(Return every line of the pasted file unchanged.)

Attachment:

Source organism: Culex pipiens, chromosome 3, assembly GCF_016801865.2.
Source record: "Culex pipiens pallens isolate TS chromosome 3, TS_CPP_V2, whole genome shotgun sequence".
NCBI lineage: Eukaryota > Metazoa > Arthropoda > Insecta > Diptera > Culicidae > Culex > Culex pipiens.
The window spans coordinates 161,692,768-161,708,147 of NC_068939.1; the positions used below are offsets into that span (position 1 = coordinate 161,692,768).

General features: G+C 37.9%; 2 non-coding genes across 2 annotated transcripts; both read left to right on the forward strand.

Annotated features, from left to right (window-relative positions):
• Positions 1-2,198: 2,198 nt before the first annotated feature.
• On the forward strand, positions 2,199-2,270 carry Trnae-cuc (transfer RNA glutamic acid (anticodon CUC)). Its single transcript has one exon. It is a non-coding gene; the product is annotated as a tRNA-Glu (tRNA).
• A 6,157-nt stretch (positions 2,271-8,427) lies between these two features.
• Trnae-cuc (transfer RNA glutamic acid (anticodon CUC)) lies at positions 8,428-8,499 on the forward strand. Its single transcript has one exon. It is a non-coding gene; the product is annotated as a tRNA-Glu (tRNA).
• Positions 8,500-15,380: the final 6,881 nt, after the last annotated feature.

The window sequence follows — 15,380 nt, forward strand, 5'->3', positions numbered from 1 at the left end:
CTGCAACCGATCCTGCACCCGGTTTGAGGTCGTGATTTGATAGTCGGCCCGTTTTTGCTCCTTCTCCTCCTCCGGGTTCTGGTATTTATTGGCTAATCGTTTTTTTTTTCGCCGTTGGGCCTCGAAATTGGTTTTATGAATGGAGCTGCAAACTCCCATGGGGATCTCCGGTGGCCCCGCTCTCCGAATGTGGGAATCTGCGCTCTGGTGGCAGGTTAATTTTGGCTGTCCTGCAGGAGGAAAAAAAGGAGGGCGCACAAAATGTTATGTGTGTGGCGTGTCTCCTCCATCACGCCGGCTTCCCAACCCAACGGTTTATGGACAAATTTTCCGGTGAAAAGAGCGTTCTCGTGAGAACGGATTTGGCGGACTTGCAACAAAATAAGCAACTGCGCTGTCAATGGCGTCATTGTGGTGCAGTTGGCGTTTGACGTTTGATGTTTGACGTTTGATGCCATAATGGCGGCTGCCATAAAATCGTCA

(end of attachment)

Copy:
Source organism: Culex pipiens, chromosome 3, assembly GCF_016801865.2.
Source record: "Culex pipiens pallens isolate TS chromosome 3, TS_CPP_V2, whole genome shotgun sequence".
NCBI lineage: Eukaryota > Metazoa > Arthropoda > Insecta > Diptera > Culicidae > Culex > Culex pipiens.
The window spans coordinates 161,692,768-161,708,147 of NC_068939.1; the positions used below are offsets into that span (position 1 = coordinate 161,692,768).

General features: G+C 37.9%; 2 non-coding genes across 2 annotated transcripts; both read left to right on the forward strand.

Annotated features, from left to right (window-relative positions):
• Positions 1-2,198: 2,198 nt before the first annotated feature.
• On the forward strand, positions 2,199-2,270 carry Trnae-cuc (transfer RNA glutamic acid (anticodon CUC)). Its single transcript has one exon. It is a non-coding gene; the product is annotated as a tRNA-Glu (tRNA).
• A 6,157-nt stretch (positions 2,271-8,427) lies between these two features.
• Trnae-cuc (transfer RNA glutamic acid (anticodon CUC)) lies at positions 8,428-8,499 on the forward strand. Its single transcript has one exon. It is a non-coding gene; the product is annotated as a tRNA-Glu (tRNA).
• Positions 8,500-15,380: the final 6,881 nt, after the last annotated feature.

The window sequence follows — 15,380 nt, forward strand, 5'->3', positions numbered from 1 at the left end:
CTGCAACCGATCCTGCACCCGGTTTGAGGTCGTGATTTGATAGTCGGCCCGTTTTTGCTCCTTCTCCTCCTCCGGGTTCTGGTATTTATTGGCTAATCGTTTTTTTTTTCGCCGTTGGGCCTCGAAATTGGTTTTATGAATGGAGCTGCAAACTCCCATGGGGATCTCCGGTGGCCCCGCTCTCCGAATGTGGGAATCTGCGCTCTGGTGGCAGGTTAATTTTGGCTGTCCTGCAGGAGGAAAAAAAGGAGGGCGCACAAAATGTTATGTGTGTGGCGTGTCTCCTCCATCACGCCGGCTTCCCAACCCAACGGTTTATGGACAAATTTTCCGGTGAAAAGAGCGTTCTCGTGAGAACGGATTTGGCGGACTTGCAACAAAATAAGCAACTGCGCTGTCAATGGCGTCATTGTGGTGCAGTTGGCGTTTGACGTTTGATGTTTGACGTTTGATGCCATAATGGCGGCTGCCATAAAATCGTCA